Brian Mansfield is a writer for USA Today and was diagnosed with colon cancer at age 48.  Brian chronicles his life with cancer in a series of articles called, “My Semicolon Life.”

Brian says that asking, “What’s going to be the hard part for you?” is an important question to ask individuals who have cancer (or other serious illnesses).  He continues:

When I first went public with my diagnosis, everyone was asking:  How are you feeling? What can I do? What happens next?  These are all perfectly good questions.  However, one friend went right to the heart of the matter with this question:  What’s going to be the hard part for you?

“What’s going to be the hard part for you?”

It pushed my story ahead by passing the small talk and giving me the opportunity to express what concerned me most about my illness.  That was exactly what I had wanted to tell someone, even though I couldn’t have verbalized the question myself.  The diagnosis itself hadn’t shaken me like it does some people.  For me, the monster in the closet was the prospect of chemo.  I knew with chemo I’d feel bad, maybe look worse and might (or might not) be able to keep working.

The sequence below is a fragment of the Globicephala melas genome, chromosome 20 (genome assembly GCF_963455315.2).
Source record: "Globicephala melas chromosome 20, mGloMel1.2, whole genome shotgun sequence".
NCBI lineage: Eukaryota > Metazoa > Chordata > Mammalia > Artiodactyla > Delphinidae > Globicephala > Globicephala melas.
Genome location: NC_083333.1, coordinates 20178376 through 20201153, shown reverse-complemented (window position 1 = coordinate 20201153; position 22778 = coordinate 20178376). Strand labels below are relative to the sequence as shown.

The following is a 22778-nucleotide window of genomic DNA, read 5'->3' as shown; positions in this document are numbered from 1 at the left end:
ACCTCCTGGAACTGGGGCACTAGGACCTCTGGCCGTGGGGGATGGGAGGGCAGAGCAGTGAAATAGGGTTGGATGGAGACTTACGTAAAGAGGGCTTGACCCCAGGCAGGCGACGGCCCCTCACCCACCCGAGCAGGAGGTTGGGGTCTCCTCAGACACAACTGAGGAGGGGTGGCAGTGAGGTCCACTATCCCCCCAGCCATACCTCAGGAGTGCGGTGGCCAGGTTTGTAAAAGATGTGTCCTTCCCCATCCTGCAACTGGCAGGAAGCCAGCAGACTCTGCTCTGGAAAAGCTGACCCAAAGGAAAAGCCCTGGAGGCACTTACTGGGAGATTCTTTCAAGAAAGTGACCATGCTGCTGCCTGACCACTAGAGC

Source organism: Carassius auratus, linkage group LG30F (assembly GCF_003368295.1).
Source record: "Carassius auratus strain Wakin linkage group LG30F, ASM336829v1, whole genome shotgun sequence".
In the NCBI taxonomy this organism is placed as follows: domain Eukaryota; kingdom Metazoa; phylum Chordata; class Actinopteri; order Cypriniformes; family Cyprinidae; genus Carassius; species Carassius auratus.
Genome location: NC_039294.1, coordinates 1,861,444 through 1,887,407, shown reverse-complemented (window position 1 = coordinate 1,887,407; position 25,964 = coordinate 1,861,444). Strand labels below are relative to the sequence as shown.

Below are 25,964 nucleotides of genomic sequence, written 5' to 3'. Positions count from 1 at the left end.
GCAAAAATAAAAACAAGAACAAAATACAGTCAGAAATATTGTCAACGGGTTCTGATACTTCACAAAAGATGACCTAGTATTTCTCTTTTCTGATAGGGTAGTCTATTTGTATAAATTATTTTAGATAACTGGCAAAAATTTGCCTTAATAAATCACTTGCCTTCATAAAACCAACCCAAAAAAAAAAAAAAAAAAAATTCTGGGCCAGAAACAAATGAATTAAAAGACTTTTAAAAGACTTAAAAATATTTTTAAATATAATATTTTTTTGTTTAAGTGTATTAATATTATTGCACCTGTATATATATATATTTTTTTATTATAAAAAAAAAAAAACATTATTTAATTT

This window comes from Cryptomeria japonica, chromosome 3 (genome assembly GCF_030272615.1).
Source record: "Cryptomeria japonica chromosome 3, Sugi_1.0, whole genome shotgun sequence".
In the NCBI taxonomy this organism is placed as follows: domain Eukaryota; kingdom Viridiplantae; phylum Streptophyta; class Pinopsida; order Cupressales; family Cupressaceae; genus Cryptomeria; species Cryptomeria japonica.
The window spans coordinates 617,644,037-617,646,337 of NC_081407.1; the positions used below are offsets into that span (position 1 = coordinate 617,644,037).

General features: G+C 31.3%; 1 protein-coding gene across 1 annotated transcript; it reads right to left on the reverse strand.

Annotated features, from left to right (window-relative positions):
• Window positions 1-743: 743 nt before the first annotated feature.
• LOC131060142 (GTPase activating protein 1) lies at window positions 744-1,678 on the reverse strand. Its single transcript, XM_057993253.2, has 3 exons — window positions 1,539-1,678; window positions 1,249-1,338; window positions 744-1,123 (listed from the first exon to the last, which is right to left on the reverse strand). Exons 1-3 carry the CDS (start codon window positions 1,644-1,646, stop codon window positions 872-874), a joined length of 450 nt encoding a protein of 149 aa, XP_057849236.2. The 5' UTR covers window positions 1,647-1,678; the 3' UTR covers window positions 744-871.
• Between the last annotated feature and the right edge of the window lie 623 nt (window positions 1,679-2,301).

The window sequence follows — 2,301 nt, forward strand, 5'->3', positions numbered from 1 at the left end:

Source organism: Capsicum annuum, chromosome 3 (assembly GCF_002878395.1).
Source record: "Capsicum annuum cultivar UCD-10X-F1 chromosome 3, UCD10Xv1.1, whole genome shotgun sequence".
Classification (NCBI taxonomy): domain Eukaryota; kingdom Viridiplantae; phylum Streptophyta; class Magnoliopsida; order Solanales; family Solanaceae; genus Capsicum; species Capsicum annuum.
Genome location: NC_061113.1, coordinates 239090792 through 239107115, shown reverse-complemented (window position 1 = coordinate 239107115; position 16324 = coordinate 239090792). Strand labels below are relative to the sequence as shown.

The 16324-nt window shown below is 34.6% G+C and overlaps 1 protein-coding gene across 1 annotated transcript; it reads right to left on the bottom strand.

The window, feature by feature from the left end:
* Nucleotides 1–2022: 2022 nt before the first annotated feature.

Every cancer patient will have a different answer to this question, but the question is good for any of them.  If someone you know gets the diagnosis and you don’t know what to ask but want to look like you do, start with the question “What’s going to be the hard part for you?”

To download a free e-book on simple ways to care for the people in your life go to our post  titled 122+ Ways to Care Well.

Karen Mulder

Karen Mulder

Karen Mulder is the founder of the Wisdom of the Wounded ministry. She lives in Holland, Michigan with her husband Larry.


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